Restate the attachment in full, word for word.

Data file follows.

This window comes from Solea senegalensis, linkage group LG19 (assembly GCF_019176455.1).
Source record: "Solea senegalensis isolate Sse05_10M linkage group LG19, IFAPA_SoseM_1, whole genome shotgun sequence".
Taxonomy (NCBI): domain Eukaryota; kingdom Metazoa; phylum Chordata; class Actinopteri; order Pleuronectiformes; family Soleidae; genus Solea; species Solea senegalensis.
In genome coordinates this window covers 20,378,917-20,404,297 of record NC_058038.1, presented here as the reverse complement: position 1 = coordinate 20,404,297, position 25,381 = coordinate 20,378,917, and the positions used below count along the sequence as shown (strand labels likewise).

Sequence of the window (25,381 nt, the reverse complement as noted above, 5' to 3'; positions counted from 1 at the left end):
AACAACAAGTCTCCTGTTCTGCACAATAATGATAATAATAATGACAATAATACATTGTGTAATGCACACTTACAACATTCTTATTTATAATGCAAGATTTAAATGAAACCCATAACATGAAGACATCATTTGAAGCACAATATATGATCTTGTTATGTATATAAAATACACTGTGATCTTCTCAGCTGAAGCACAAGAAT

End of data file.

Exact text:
This window comes from Solea senegalensis, linkage group LG19 (assembly GCF_019176455.1).
Source record: "Solea senegalensis isolate Sse05_10M linkage group LG19, IFAPA_SoseM_1, whole genome shotgun sequence".
Taxonomy (NCBI): domain Eukaryota; kingdom Metazoa; phylum Chordata; class Actinopteri; order Pleuronectiformes; family Soleidae; genus Solea; species Solea senegalensis.
In genome coordinates this window covers 20,378,917-20,404,297 of record NC_058038.1, presented here as the reverse complement: position 1 = coordinate 20,404,297, position 25,381 = coordinate 20,378,917, and the positions used below count along the sequence as shown (strand labels likewise).

Sequence of the window (25,381 nt, the reverse complement as noted above, 5' to 3'; positions counted from 1 at the left end):
AACAACAAGTCTCCTGTTCTGCACAATAATGATAATAATAATGACAATAATACATTGTGTAATGCACACTTACAACATTCTTATTTATAATGCAAGATTTAAATGAAACCCATAACATGAAGACATCATTTGAAGCACAATATATGATCTTGTTATGTATATAAAATACACTGTGATCTTCTCAGCTGAAGCACAAGAAT